The Ethics of Sports: 'We Need an Open Market for Doping'

It is commonly accepting that doping in sports should be strictly prohibited. But Oxford bio-ethicist Julian Savulescu disagrees. In an interview with SPIEGEL ONLINE on the eve of the London Olympics, he explains why bans are unrealistic and demands an open market for doping.

Cyclists in the Tour de France, an event that has often been overshadowed by doping. Zoom

Cyclists in the Tour de France, an event that has often been overshadowed by doping.

SPIEGEL ONLINE: Professor Savulescu, you would like to see the ban on doping lifted, arguing that would make sports fairer and would promote athlete health. Are you serious?

Savulescu: Absolutely. The war on doping must inevitably fail, because the incentive for the athletes is just too high. The potential profit is huge, the chance of getting caught is rather small and largely a question of money. Rich teams can buy the latest, almost undetectable substances and evade detection, others cannot. The biggest loser is the honest athlete who does not dope and as a consequence cannot compete anymore.

SPIEGEL ONLINE: You're an ethicist. Is it not too simple to say that something illegal should be legalized only because the majority is doing it?

Savulescu: My field is practical ethics. I am concerned with what is realistic. It is perfectly ok to demand that all sports should be totally free of doping. But that is not realistic. So we have to go for the second best option, which is having an open market for doping.

SPIEGEL ONLINE: Relaxing the ban would very likely lead to even more doping because athletes would have no choice if they wanted to remain competitive. How is such a situation conducive to athlete health?

Savulescu: Because everything would take place under the supervision of physicians and only the use of substances that are considered safe would be allowed.

SPIEGEL ONLINE: Medical experts say that for many performance-enhancing drugs, there is no such thing as a safe dosage.

Savulescu: That's nonsense. One molecule of a growth hormone could not harm you, neither could two molecules. Finding and administering the safe dose is precisely what would be done in an open doping market.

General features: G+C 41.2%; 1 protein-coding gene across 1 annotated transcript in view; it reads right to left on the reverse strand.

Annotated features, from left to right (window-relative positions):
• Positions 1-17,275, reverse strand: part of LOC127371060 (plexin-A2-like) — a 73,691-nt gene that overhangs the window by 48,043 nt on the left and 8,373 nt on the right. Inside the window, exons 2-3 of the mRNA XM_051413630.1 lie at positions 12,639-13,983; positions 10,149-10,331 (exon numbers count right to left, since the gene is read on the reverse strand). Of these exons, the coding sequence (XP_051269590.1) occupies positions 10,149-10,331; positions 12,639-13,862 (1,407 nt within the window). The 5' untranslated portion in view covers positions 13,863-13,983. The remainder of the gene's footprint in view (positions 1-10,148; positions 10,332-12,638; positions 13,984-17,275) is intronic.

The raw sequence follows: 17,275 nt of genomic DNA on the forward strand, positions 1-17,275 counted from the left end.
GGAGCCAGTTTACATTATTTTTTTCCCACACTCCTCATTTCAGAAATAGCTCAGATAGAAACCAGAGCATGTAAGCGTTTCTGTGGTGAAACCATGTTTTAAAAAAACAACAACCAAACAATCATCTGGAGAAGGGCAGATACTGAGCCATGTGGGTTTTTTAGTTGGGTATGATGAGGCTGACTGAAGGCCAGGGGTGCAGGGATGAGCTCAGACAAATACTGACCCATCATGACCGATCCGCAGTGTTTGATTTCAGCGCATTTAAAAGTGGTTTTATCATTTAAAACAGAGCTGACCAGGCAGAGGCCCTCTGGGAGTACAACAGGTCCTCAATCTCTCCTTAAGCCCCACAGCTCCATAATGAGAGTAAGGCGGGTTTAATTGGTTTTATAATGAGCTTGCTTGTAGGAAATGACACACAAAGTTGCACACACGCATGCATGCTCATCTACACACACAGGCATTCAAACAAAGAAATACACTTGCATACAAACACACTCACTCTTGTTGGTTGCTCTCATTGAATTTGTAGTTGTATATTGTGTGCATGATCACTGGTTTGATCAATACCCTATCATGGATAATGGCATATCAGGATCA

SPIEGEL ONLINE: Are you saying that doping can be done without risk?

Savulescu: Of course there are certain risks connected with the usage of performance-enhancing drugs. But sport is almost always dangerous. Long-distance runners can suffer sudden cardiac death when doing altitude training. Boxers risk severe brain damage. Cyclists careening downhill at speeds exceeding 70 kilometers per hour risk their lives. These dangers are far greater than those connected with controlled and responsible use of drugs -- and we accept them.

SPIEGEL ONLINE: What doctors do you think would be prepared to administer drugs to perfectly health athletes merely to enhance their performance?

Savulescu: That depends on how much these doctors are paid, and many sports teams have a lot of money.

SPIEGEL ONLINE: Do you not think that the administration of drugs absent a medical condition is more of an ethical question than a financial one?

Savulescu: It does raise an interesting ethical dilemma. Were there not enough doctors doing it, people would start to go on the black market. I think it is part of the doctors' professional obligation to more broadly protect athletes' health rather than saying "no, I won't do it, that's their own problem." They have an obligation to provide doping services, like they offer abortion services, even if they might personally object to abortion.